When they drop in for a visit, Henry demonstrates what he has done with his new recording machine. To the consternation of all, Lawyer Aldrich’s scathing remarks are repeated for the neighbors’ edification with only a needle scratch to dull their edge.

9:00 – Kraft Music Hall.
For the sixth consecutive year Bing Crosby will sing “Adeste Fidelis” and “Silent Night: on Kraft Music Hall’s Christmas program tonight at 9 o’clock over WSB. As a Yuletide novelty he will sing for the first time on the air “White Christmas” from his new film, “Holiday Inn.”
The guest panel will be composed by Fay Bainter, celebrated character actress of stage and screen, and tubby zany Frank McHugh. Danish comedian Victor Borge, who became one of the regulars with last week’s K.M.H. proceedings, will play and sing “The Bells Are Ringing for Christmas,” an old Danish folk song. Bing and his colleagues in the Hall will regretfully say farewell to songstress Connie Boswell, who leaves the show to fulfill a series of personal appearances in the east. Her sultry-voiced singing has been one of the pleasantest features of K.M.H. for more than a year.

10:00 – The Sealtest Show.
Lionel Barrymore’s inimitable portrayal of Ebenezer Scrooge in a radio dramatization of Charles Dickens’ “A Christmas Carol” will mark the Christmas Day broadcast of the Rudy Vallee-John Barrymore program to be heard over WSB tonight at 10 o’clock.
Lionel Barrymore’s portrayal of Scrooge has become a Christmas tradition of American radio, and it is at Rudy Vallee’s invitation that he will carry on that tradition this year for the NBC-Red network audience. Vallee also will be heard in the dramatization of the Dickens classic.
Christmas music and carols sung by Rudy Vallee will be the only other features of this Christmas Day broadcast.
Dix Davis plays Tiny Tim with Vallee as Bob Cratchet.

10:30 – Frank Fay with vocalist Bob Hannon, Beverly and her Boy Friends, and the Harry Salter Orchestra.

WJZ (NBC Blue)
7:00 p.m. – Easy Aces.
7:15 – Mr. Keen, Tracer of Lost Persons.
7:30 – Schaefer’s Revue: Allen Roth's orchestra with Bud Collyer.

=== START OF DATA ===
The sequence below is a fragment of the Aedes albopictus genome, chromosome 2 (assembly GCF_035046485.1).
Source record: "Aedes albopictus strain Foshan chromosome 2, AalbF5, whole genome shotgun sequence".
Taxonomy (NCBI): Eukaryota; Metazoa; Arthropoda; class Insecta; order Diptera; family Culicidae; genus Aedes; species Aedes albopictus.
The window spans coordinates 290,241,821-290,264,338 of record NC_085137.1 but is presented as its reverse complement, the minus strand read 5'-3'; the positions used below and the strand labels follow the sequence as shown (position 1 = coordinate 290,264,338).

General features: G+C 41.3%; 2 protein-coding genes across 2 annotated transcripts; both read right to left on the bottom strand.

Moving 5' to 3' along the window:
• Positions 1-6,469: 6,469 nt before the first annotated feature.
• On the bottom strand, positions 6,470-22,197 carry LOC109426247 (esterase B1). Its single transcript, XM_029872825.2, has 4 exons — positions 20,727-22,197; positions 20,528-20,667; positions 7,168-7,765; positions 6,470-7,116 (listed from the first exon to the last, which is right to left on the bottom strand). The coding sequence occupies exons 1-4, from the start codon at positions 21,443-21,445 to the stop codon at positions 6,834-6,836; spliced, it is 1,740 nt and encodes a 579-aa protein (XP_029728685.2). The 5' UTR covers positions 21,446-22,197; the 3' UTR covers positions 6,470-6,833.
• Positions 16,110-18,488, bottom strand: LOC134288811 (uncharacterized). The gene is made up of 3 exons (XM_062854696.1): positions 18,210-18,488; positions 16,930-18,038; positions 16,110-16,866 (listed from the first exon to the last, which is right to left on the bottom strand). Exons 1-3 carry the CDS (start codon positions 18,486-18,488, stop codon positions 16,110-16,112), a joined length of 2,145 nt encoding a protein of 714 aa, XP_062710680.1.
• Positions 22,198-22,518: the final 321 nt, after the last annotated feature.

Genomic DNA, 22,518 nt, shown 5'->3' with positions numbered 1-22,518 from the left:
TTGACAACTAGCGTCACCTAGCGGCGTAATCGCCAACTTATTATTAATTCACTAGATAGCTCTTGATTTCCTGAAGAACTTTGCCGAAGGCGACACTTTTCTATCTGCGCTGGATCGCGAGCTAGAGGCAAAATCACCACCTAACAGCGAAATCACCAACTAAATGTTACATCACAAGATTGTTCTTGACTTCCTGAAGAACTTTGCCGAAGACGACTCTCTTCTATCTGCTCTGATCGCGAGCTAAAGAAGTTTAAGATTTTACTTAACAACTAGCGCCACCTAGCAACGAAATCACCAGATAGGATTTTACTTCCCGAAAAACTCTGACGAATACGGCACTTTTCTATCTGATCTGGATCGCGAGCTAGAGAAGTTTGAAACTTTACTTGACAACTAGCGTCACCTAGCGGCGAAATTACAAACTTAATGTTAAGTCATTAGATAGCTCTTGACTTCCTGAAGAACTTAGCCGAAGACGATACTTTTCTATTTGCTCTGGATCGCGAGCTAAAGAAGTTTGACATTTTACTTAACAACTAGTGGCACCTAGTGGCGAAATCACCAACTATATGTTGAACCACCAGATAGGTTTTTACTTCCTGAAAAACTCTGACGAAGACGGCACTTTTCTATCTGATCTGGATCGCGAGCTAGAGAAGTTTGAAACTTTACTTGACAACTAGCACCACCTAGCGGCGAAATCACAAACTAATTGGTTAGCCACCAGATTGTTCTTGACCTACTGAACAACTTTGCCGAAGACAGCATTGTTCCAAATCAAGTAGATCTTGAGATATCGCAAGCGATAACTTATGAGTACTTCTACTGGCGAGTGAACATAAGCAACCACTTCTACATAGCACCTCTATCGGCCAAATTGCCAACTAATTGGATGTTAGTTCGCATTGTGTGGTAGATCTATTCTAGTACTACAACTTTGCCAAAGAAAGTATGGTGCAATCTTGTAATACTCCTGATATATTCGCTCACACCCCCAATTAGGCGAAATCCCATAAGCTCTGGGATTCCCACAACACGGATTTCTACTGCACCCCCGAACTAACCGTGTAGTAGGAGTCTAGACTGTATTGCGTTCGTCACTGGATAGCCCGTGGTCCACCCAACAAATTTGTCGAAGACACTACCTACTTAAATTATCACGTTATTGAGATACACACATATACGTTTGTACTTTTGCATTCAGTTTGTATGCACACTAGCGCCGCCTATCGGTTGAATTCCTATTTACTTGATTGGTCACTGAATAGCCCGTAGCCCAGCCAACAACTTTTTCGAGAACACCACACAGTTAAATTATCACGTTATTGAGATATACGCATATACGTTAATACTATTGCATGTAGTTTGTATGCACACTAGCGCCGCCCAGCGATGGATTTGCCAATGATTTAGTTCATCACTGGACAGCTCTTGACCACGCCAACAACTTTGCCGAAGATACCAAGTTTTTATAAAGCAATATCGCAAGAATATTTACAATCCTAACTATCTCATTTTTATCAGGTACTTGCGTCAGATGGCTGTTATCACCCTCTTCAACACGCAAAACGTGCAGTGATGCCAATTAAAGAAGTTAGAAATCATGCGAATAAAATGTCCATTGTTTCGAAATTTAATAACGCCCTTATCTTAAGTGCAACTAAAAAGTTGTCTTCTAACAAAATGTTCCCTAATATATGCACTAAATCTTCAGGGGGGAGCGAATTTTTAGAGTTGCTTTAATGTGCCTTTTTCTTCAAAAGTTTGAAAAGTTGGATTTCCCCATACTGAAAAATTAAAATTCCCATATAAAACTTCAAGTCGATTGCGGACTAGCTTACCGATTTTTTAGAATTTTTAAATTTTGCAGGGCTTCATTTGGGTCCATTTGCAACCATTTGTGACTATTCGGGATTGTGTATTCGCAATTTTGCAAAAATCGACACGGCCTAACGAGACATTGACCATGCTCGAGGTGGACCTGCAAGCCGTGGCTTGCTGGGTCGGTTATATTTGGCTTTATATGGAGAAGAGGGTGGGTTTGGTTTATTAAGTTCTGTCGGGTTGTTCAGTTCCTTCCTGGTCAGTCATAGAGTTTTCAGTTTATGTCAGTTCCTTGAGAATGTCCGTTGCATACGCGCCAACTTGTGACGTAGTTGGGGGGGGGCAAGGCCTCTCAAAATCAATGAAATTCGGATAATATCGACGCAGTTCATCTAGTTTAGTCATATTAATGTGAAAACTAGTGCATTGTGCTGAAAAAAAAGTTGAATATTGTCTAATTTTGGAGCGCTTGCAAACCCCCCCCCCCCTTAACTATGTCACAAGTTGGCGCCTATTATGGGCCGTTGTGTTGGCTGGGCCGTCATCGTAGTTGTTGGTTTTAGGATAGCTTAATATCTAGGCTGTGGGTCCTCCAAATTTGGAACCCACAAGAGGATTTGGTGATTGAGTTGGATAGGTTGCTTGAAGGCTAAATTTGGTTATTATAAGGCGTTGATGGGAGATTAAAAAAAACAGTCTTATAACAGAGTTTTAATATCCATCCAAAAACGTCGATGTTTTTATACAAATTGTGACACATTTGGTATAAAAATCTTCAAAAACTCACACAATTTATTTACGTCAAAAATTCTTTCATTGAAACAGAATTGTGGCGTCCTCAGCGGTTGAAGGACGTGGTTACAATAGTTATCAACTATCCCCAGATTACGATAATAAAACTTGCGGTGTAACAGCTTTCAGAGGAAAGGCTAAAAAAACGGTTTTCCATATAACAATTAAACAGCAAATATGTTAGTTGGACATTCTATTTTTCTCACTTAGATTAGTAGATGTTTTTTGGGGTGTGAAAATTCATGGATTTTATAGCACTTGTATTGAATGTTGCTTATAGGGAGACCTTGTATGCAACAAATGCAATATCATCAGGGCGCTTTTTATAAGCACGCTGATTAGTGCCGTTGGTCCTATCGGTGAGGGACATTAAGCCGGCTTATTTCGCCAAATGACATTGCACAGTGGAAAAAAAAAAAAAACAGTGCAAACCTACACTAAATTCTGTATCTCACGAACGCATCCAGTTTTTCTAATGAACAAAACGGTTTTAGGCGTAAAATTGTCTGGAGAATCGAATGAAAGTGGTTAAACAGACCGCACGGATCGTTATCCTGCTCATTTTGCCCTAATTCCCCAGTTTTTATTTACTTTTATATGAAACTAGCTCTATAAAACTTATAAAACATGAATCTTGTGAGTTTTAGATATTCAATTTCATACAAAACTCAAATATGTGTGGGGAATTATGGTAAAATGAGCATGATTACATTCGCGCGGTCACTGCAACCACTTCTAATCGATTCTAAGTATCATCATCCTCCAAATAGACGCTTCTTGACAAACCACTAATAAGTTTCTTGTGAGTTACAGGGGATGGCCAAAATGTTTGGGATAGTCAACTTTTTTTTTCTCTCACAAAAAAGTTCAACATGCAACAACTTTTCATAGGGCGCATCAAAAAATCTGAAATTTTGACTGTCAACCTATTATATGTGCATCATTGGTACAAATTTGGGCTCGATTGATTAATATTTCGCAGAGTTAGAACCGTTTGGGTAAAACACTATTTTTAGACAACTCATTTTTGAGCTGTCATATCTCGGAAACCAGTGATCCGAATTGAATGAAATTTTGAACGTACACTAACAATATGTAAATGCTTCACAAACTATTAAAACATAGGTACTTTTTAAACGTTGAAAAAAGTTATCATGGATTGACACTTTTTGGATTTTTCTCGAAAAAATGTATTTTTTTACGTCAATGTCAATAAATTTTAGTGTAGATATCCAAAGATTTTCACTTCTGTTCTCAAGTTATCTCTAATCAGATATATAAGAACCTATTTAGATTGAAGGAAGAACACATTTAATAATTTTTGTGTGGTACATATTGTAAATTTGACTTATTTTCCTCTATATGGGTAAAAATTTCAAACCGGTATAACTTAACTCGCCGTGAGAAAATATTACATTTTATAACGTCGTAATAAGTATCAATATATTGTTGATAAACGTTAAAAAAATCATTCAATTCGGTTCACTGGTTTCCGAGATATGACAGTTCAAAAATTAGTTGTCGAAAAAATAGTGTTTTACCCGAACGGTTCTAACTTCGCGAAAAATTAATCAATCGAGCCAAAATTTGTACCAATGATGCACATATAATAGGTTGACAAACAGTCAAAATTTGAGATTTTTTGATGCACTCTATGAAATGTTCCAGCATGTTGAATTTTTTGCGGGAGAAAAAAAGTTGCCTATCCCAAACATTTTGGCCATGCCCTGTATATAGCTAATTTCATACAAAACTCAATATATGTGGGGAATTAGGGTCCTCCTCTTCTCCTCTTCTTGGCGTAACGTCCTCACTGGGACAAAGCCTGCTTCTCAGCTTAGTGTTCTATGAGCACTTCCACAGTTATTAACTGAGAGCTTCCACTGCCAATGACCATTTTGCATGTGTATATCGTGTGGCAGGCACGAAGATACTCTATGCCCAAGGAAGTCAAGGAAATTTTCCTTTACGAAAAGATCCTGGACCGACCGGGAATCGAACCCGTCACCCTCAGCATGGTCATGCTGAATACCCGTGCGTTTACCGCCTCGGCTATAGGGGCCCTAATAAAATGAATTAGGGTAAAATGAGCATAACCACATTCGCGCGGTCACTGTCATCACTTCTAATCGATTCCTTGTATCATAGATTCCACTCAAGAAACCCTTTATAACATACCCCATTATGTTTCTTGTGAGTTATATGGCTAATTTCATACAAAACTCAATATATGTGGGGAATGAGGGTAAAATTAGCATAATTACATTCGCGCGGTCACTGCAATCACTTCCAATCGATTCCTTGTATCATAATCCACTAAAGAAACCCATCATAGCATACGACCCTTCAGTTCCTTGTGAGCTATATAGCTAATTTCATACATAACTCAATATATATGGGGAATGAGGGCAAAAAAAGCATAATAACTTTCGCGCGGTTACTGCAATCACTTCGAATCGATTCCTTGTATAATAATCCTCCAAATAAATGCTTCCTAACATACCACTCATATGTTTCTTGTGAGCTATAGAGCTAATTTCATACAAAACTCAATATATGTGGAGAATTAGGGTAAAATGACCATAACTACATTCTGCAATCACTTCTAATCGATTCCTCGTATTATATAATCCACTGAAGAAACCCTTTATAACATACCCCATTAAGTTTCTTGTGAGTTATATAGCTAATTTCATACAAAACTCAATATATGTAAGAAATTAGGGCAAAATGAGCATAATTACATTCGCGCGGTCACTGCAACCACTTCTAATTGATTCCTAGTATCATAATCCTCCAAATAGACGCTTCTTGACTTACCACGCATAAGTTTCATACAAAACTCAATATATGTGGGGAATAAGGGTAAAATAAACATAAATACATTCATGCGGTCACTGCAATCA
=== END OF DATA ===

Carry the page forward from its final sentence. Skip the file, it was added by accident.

8:00 – The March of Time.
Re-enactment of the defence of Wake Island against the Japanese.
8:30 – Service With a Smile: Army, Navy and Marine talent. This week from Great Lakes Training School, with Garry Moore, and Ben Grauer, emcee.
9:00 – Rochester Civic Orchestra with Guy Fraser Harrison and conductor Mack Morgan.
10:00 – Metropolitan Opera Guild: Excerpts from “Hansel and Gretel.”
10:15 – First Piano Quartet.
10:30 – News with William Hillman and Raymond Clapper. (local?)
10:45 – Carmen Cavallero’s Orchestra.

WOR (Mutual)
7:00 p.m. – Fulton Lewis, News Commentary.
7:15 – Here’s Morgan.
7:30 – Confidentially Yours, with Arthur Hale.
7:45 – Inside of Sports.
8:00 – Morton Gould’s Orchestra, with Jimmy Shields, tenor.
8:30 – Boake Carter, News Commentary.
8:45 – Eddy Duchin’s Orchestra.
9:00 – Gabriel Heatter, News.
9:15 – News from Manila with Royal Arch Gunnison.
9:30 – America Preferred. Deems Taylor, commentator; Alfred Wallenstein’s orchestral Salvatore Baccaloni, basso.
10:00 – Raymond Gram Swing, News.
10:15 – Spotlight Bands, Ray Noble’s orchestra.
10:30 – War at Sea, with Paul Schubert.
10:45 – Under Western Skies, Ramona and the Tune Twisters with the Mountaineers.

8:30 p.m. – Hansel and Gretel. Musical Fairy Tale with Adriana Caselotti and Ivy Dale.
9:00-9:30 – Christmas Varieties with Yola Galli (songs), Carla and Fernando (dancers), Southernaires Quartet.

2:30-4 p.m. – Christmas party; Police and Fire Department toy campaign. In Color!
8:00 – News.
8:15 – Bob Edge, sports.
8:30 – Visual Quiz.
9:25 – News.

7:30-9 p.m. – Tests and Selected Films.

And for readers in Canada, here is what the CBC was sending out that evening from Toronto. Not all stations picked up every programme and Western stations had a different line-up after hearing from General McNaughter, who had been wounded overseas. Incidentally, "Stag Party" eminated from CBR Vancouver and starred a young local man named Angus Young. He decided "Angus" was a bit stuffy for a comedian, so he changed his name to Alan Young. He also wrote "Stag Party." As for the 6 p.m. news, it is quite likely read by (unless he got Christmas off) Canada's Voice of Doom, a gentleman named Lorne Greene.

6:00 - CBC News Service.
6:15 - “Hello Children.”
Greetings from British Parents to Children Over Here.
6:30 - Programme summary, etc.
6:45 - BBC London News.
7:00 - “The Mysteries.”
Drama of the Nativity.
8:00 - Montreal Variety.
9:00 - Chuhaldin’s strings.
9:30 - “Stag Party” from Vancouver.
10:00 - Period of the Drama.
Christmas Carol, 1941, a 20th century version of the immortal story of Scrooge. Scrooge, in this version, is a hard-boiled businessman, who is taken in hand by the spirits of Christmas past (in a London air raid shelter); Christmas present (in Germany occupied countries) and Christmas that is yet to come (if Canada loses sight of her precious heritage of freedom). What Scrooge sees, and the conclusion he draws, carry an important message to Canadians on their third war-time Christmas. [Summary from the Windsor Star].
10:30 - Toronto Choristers.
10:45 - The King’s Message (rebroadcast).
11:00 - CBC News Service.
11:15 - Lt. General A.G.L. McNaughton, commander of the Canadian Corps in Britain, by phone direct from London.
11:30 - The BBC News Reel.
12:00-12:30 a.m. - Romanelli Orchestra, dance music.